Letters to a Young Poet VI
September 7, 2018
Cherokee, North Carolina
I am writing from the heat of a southern mountain day after re-reading T.S. Eliot's 'The Wasteland'. Such a beautiful piece of literature. The 'Four Quartets' is seasonably palatable for the emotion, as well as 'The Love Song of J Alfred Prufrock'. Have you noticed weather can affect what you read? I lean toward hearthy poetry as summer closes. The imagery of warm morning fires and smell of food in the air, as though harvest has bloomed - not in the fields but the tables.
I was pleasantly surprised in receiving your message; it was an unexpected delight. Your commentary regarding my example of respectful discourse, as well as quality of poetry was humbling. We never know how others view us unless they take the time to express themselves. I love how poetry binds people of like-mindedness to connect on a more personal level. Particularly in absence.
Absence somehow amplifies the urgency to inform others how we feel. Perhaps we've experienced, to some degree, the painful realization of those we loved departing without knowing. The hollow echo remains throughout our own at not having voiced our feelings. While deeply appreciative of your concern, I assure you I am fine.
I would ask you not to worry about this perceived injustice, though I do understand as humans and artists we are compelled to defend the right of peaceful and respectful expression. Freedom is so paramount to our creative process. Our experience here is so minute compared to the infinite ones we'll choose. It was once said that each lifetime is a grain of sand; we could live 10,000 of them and barely remove a mountaintop.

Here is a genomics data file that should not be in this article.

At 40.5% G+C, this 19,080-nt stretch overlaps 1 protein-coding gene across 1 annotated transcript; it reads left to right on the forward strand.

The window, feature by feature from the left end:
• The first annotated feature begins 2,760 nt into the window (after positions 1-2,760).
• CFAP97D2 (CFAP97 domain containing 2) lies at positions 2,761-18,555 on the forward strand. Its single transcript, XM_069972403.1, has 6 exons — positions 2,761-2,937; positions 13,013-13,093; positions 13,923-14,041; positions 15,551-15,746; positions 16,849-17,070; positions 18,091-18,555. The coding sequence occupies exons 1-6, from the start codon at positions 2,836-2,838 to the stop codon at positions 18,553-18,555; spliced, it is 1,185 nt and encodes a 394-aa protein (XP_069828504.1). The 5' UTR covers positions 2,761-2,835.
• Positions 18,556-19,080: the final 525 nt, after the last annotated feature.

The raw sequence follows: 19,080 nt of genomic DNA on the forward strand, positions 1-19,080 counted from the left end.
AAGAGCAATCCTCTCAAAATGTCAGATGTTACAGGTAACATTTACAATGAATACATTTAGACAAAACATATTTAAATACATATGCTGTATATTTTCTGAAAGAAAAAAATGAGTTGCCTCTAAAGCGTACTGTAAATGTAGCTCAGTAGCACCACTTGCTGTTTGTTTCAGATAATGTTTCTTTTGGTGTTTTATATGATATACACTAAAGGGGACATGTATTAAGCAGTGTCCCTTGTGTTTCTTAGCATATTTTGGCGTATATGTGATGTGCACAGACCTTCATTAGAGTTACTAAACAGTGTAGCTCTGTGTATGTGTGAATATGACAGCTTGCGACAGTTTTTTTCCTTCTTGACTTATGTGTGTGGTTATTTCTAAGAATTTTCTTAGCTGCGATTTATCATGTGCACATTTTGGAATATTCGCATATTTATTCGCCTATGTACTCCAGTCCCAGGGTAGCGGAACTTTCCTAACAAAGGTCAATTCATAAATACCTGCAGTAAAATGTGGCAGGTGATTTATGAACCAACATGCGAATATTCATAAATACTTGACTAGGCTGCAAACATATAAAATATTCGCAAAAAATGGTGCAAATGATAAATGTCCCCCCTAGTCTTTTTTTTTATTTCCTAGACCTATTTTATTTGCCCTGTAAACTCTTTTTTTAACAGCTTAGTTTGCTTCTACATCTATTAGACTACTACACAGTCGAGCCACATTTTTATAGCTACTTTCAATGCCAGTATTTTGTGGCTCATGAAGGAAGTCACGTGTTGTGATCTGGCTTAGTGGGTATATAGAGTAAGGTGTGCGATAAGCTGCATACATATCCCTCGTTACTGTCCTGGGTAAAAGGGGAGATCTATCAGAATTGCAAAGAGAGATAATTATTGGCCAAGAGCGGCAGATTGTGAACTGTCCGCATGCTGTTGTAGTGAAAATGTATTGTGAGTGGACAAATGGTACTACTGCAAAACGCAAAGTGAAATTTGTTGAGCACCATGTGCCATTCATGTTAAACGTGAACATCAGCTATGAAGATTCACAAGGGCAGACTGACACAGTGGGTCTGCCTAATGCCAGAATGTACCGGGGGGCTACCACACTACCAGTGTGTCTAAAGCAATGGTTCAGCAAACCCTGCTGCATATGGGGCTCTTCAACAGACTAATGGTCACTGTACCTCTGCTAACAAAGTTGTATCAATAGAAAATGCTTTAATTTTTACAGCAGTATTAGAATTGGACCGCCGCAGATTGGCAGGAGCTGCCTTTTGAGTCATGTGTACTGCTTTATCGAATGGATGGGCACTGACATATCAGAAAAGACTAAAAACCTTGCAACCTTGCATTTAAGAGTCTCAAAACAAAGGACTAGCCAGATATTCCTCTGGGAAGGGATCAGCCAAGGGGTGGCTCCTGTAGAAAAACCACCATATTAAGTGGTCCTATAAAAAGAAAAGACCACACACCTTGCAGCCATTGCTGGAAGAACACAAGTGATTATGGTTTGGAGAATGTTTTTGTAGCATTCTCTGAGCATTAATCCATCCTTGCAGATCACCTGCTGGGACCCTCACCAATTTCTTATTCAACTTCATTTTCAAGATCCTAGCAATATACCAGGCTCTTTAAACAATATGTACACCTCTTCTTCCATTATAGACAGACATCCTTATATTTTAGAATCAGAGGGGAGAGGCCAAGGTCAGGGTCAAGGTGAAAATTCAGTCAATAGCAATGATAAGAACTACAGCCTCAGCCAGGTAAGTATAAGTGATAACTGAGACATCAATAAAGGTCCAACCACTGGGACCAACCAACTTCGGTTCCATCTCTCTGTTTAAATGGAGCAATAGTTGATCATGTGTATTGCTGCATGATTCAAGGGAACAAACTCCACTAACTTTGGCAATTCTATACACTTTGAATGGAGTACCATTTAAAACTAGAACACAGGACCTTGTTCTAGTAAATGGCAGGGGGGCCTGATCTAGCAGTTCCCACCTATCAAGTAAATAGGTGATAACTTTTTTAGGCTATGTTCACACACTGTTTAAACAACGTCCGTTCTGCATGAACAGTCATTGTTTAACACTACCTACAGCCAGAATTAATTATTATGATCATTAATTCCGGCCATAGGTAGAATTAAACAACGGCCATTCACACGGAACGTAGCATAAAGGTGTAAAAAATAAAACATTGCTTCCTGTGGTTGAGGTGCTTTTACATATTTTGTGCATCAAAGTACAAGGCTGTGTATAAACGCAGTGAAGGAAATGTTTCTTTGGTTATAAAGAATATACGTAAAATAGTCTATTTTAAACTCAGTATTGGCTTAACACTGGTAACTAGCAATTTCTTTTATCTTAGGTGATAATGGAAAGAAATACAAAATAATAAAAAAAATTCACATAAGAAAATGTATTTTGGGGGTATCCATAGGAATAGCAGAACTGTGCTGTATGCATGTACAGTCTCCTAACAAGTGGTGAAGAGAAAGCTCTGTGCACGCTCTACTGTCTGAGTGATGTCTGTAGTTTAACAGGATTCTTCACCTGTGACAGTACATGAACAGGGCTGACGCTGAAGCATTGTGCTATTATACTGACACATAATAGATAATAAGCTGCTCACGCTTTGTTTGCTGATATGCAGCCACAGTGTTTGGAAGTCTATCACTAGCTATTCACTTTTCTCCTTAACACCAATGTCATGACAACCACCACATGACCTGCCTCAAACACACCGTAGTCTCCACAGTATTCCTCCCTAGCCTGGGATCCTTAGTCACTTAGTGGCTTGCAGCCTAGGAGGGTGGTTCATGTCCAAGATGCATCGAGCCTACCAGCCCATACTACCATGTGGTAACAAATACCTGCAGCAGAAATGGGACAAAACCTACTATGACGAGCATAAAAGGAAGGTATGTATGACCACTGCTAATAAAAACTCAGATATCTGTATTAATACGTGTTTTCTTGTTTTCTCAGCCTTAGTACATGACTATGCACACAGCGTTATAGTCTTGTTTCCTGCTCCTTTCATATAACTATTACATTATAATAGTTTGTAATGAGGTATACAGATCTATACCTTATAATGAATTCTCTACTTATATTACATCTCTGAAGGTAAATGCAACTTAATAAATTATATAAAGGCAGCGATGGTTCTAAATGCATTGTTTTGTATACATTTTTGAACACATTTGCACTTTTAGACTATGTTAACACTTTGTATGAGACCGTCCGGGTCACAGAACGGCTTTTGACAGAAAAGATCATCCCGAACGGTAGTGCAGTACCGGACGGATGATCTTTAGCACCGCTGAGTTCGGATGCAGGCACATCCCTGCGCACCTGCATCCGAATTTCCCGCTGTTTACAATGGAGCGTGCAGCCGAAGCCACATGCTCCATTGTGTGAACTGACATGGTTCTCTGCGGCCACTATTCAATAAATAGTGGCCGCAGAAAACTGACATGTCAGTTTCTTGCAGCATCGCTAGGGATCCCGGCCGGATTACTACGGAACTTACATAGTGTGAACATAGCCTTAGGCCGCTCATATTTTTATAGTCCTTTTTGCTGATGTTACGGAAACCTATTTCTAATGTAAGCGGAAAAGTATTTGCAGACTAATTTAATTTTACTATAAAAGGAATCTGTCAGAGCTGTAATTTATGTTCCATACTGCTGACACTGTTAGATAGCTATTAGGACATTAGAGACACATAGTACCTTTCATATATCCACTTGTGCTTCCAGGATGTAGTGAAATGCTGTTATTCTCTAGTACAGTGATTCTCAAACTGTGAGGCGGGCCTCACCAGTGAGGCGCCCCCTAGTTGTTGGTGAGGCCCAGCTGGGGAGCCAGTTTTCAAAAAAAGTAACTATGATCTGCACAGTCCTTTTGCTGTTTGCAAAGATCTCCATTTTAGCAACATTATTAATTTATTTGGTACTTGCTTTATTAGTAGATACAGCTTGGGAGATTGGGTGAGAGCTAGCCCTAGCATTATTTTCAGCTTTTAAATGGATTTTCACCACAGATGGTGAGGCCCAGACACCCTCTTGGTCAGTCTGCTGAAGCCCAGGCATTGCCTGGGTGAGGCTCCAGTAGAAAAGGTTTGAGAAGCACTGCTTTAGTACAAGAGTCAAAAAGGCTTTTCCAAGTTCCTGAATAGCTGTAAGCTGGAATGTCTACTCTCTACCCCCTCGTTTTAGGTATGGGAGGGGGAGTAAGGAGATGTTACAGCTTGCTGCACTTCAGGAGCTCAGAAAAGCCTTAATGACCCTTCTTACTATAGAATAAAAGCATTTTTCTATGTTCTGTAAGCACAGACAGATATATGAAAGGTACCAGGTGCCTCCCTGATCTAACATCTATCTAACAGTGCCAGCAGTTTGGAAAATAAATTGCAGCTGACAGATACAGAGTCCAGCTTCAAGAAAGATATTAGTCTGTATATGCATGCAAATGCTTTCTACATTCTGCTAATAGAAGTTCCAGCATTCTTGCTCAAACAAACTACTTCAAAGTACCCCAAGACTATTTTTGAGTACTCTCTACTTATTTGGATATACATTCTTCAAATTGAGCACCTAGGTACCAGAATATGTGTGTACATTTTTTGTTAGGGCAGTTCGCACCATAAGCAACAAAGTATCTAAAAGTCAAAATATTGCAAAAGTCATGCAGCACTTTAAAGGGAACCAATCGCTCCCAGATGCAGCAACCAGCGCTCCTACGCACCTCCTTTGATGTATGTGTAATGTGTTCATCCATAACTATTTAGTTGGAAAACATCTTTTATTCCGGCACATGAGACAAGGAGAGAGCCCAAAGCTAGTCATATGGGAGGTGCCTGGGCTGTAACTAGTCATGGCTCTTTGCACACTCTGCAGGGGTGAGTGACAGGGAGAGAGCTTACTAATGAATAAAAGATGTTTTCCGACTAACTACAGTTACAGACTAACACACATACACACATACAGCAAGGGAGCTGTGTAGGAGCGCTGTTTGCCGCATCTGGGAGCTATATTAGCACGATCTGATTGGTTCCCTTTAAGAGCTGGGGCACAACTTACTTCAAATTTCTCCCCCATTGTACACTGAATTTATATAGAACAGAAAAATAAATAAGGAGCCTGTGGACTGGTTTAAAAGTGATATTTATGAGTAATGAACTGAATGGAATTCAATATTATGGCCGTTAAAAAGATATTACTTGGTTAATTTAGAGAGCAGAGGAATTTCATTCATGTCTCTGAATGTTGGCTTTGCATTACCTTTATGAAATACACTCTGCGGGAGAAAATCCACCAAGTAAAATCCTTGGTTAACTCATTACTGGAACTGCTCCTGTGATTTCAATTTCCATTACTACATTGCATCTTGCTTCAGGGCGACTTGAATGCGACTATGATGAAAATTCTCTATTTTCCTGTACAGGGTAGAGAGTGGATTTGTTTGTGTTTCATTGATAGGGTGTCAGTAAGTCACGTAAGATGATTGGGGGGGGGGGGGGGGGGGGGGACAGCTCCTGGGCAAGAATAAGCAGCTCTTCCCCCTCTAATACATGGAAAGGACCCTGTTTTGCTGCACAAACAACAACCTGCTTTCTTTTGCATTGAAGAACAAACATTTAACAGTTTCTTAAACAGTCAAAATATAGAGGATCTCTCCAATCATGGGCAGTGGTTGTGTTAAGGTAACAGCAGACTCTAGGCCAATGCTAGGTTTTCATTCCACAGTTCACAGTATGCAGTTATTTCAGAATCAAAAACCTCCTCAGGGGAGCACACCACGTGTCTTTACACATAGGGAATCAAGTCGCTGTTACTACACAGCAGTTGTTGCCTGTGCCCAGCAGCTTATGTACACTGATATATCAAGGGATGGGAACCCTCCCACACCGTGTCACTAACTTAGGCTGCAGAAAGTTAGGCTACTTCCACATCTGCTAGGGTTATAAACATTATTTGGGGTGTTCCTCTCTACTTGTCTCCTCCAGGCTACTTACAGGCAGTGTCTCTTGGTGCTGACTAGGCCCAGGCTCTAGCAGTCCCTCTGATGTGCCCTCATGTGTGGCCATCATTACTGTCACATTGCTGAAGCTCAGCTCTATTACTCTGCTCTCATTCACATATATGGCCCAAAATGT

For me, poetry lives between each space of choice, just waiting to be born. It would seem that way for you as well, in light of reading your work. For others it might be music, painting, and so forth. We, as poets, tend to focus on the beauty of creation, in addition to the emotions of experience, e.g. - love, pain, birth, death, loyalty, betrayal, and, yes, as you mentioned, injustice, to release and understand what we're feeling. To communicate our depths to others and ourselves.
No; I do not advise writing letters of complaint for my situation, or uprising. I do not possess that mindset for two reasons: firstly, I believe I have ordained everything I experience in order to evolve. A decade ago, maybe sooner, before this revelation, I would've resisted. Now, I choose to fully absorb the gamut of whatever arises. I am not referring to crimes such as theft, murder, etc. Or the defense of helpless victims such as children or animals. Those acts should be dealt with accordingly; Secondly, This situation isn't just about me, but others ( even yourself ). We're all a part of this to learn something from it. These types of circumstance push us from complacency and test our resolve truthfully.
Have we recently claimed how we would react during a certain scenario? Have we professed we trust the Universe or God to handle a situation? Have we sworn we would never do a certain thing? Times such as this test us and reveal how strong ( or weak ) our convictions are. Therefore, I would urge you instead to continue focusing on your poetry. Allow the art of words to inspire you and the expression of poetry to communicate not just with others, but those who will follow long after we're gone. Those who will read it as a homing beacon of recognition and realize their experience isn't alone.
And, most importantly, is yourself. In time to come you will see, through very words you pen today, just how far you have come. How each noun, adjective, conjunction, and verb is a stepping stone for everyone. I know I look forward to reading them.
Again, thank you for your thoughtful message and offer of assistance. It was appreciated more than you know.
I remain ever grateful,
P.S. - I found your last post poignant in its ability to draw forth deep emotion.
Thank you for sharing. I trust you understand for now it's best not to use your name in public.